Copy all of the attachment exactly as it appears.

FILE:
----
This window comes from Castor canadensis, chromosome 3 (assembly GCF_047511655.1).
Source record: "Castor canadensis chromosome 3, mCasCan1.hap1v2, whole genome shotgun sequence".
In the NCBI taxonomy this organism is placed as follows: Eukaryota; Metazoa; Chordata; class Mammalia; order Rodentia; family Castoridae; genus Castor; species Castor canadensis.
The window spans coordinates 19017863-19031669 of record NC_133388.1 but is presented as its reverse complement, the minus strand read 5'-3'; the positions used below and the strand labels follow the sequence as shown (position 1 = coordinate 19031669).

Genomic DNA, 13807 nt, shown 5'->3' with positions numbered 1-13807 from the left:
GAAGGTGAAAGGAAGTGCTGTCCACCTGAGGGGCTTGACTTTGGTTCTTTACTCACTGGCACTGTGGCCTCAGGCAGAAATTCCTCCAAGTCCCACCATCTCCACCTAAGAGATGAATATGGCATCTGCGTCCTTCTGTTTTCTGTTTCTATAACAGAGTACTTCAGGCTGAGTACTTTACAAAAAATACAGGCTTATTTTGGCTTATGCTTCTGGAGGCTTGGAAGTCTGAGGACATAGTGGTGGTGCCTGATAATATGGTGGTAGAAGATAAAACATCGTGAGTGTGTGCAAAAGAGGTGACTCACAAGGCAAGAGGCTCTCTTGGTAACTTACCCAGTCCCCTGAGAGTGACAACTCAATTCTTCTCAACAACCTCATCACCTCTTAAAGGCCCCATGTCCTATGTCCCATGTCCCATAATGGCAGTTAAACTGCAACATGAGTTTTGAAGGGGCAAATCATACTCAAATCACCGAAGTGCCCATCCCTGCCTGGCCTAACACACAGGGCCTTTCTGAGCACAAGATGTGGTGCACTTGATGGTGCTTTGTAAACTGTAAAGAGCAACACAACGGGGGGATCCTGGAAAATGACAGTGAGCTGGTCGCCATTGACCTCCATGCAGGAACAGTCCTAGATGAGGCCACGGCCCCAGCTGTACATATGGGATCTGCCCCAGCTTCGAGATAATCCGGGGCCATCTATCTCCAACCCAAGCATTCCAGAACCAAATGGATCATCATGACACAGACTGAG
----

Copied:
This window comes from Castor canadensis, chromosome 3 (assembly GCF_047511655.1).
Source record: "Castor canadensis chromosome 3, mCasCan1.hap1v2, whole genome shotgun sequence".
In the NCBI taxonomy this organism is placed as follows: Eukaryota; Metazoa; Chordata; class Mammalia; order Rodentia; family Castoridae; genus Castor; species Castor canadensis.
The window spans coordinates 19017863-19031669 of record NC_133388.1 but is presented as its reverse complement, the minus strand read 5'-3'; the positions used below and the strand labels follow the sequence as shown (position 1 = coordinate 19031669).

Genomic DNA, 13807 nt, shown 5'->3' with positions numbered 1-13807 from the left:
GAAGGTGAAAGGAAGTGCTGTCCACCTGAGGGGCTTGACTTTGGTTCTTTACTCACTGGCACTGTGGCCTCAGGCAGAAATTCCTCCAAGTCCCACCATCTCCACCTAAGAGATGAATATGGCATCTGCGTCCTTCTGTTTTCTGTTTCTATAACAGAGTACTTCAGGCTGAGTACTTTACAAAAAATACAGGCTTATTTTGGCTTATGCTTCTGGAGGCTTGGAAGTCTGAGGACATAGTGGTGGTGCCTGATAATATGGTGGTAGAAGATAAAACATCGTGAGTGTGTGCAAAAGAGGTGACTCACAAGGCAAGAGGCTCTCTTGGTAACTTACCCAGTCCCCTGAGAGTGACAACTCAATTCTTCTCAACAACCTCATCACCTCTTAAAGGCCCCATGTCCTATGTCCCATGTCCCATAATGGCAGTTAAACTGCAACATGAGTTTTGAAGGGGCAAATCATACTCAAATCACCGAAGTGCCCATCCCTGCCTGGCCTAACACACAGGGCCTTTCTGAGCACAAGATGTGGTGCACTTGATGGTGCTTTGTAAACTGTAAAGAGCAACACAACGGGGGGATCCTGGAAAATGACAGTGAGCTGGTCGCCATTGACCTCCATGCAGGAACAGTCCTAGATGAGGCCACGGCCCCAGCTGTACATATGGGATCTGCCCCAGCTTCGAGATAATCCGGGGCCATCTATCTCCAACCCAAGCATTCCAGAACCAAATGGATCATCATGACACAGACTGAG